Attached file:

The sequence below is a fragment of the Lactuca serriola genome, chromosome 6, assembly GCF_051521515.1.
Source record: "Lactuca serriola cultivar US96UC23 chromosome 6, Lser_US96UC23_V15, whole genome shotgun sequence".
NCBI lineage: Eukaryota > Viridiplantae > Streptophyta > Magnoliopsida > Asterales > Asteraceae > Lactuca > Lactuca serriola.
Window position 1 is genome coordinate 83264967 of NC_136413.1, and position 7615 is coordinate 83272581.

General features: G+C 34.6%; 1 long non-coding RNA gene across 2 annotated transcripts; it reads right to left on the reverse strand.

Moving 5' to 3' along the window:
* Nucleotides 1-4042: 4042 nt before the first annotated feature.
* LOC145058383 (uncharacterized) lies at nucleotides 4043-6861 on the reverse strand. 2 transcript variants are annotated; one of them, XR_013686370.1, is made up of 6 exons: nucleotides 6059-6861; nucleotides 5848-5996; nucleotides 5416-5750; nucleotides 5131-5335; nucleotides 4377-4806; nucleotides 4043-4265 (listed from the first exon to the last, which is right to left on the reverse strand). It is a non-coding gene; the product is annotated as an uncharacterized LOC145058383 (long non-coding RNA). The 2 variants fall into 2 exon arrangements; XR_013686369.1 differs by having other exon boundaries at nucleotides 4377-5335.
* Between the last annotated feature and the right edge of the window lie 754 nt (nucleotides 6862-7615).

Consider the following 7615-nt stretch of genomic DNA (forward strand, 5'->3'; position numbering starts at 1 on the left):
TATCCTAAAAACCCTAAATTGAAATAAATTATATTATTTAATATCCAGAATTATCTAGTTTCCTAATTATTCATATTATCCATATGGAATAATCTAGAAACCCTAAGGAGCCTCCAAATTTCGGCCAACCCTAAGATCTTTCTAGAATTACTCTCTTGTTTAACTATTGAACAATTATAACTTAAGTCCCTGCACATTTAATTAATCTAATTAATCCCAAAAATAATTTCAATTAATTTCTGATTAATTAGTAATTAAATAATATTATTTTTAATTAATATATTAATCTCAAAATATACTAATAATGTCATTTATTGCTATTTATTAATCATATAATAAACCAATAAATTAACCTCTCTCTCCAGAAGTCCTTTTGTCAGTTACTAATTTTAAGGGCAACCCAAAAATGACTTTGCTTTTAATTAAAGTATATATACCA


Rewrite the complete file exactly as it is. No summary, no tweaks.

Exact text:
The sequence below is a fragment of the Lactuca serriola genome, chromosome 6, assembly GCF_051521515.1.
Source record: "Lactuca serriola cultivar US96UC23 chromosome 6, Lser_US96UC23_V15, whole genome shotgun sequence".
NCBI lineage: Eukaryota > Viridiplantae > Streptophyta > Magnoliopsida > Asterales > Asteraceae > Lactuca > Lactuca serriola.
Window position 1 is genome coordinate 83264967 of NC_136413.1, and position 7615 is coordinate 83272581.

General features: G+C 34.6%; 1 long non-coding RNA gene across 2 annotated transcripts; it reads right to left on the reverse strand.

Moving 5' to 3' along the window:
* Nucleotides 1-4042: 4042 nt before the first annotated feature.
* LOC145058383 (uncharacterized) lies at nucleotides 4043-6861 on the reverse strand. 2 transcript variants are annotated; one of them, XR_013686370.1, is made up of 6 exons: nucleotides 6059-6861; nucleotides 5848-5996; nucleotides 5416-5750; nucleotides 5131-5335; nucleotides 4377-4806; nucleotides 4043-4265 (listed from the first exon to the last, which is right to left on the reverse strand). It is a non-coding gene; the product is annotated as an uncharacterized LOC145058383 (long non-coding RNA). The 2 variants fall into 2 exon arrangements; XR_013686369.1 differs by having other exon boundaries at nucleotides 4377-5335.
* Between the last annotated feature and the right edge of the window lie 754 nt (nucleotides 6862-7615).

Consider the following 7615-nt stretch of genomic DNA (forward strand, 5'->3'; position numbering starts at 1 on the left):
TATCCTAAAAACCCTAAATTGAAATAAATTATATTATTTAATATCCAGAATTATCTAGTTTCCTAATTATTCATATTATCCATATGGAATAATCTAGAAACCCTAAGGAGCCTCCAAATTTCGGCCAACCCTAAGATCTTTCTAGAATTACTCTCTTGTTTAACTATTGAACAATTATAACTTAAGTCCCTGCACATTTAATTAATCTAATTAATCCCAAAAATAATTTCAATTAATTTCTGATTAATTAGTAATTAAATAATATTATTTTTAATTAATATATTAATCTCAAAATATACTAATAATGTCATTTATTGCTATTTATTAATCATATAATAAACCAATAAATTAACCTCTCTCTCCAGAAGTCCTTTTGTCAGTTACTAATTTTAAGGGCAACCCAAAAATGACTTTGCTTTTAATTAAAGTATATATACCA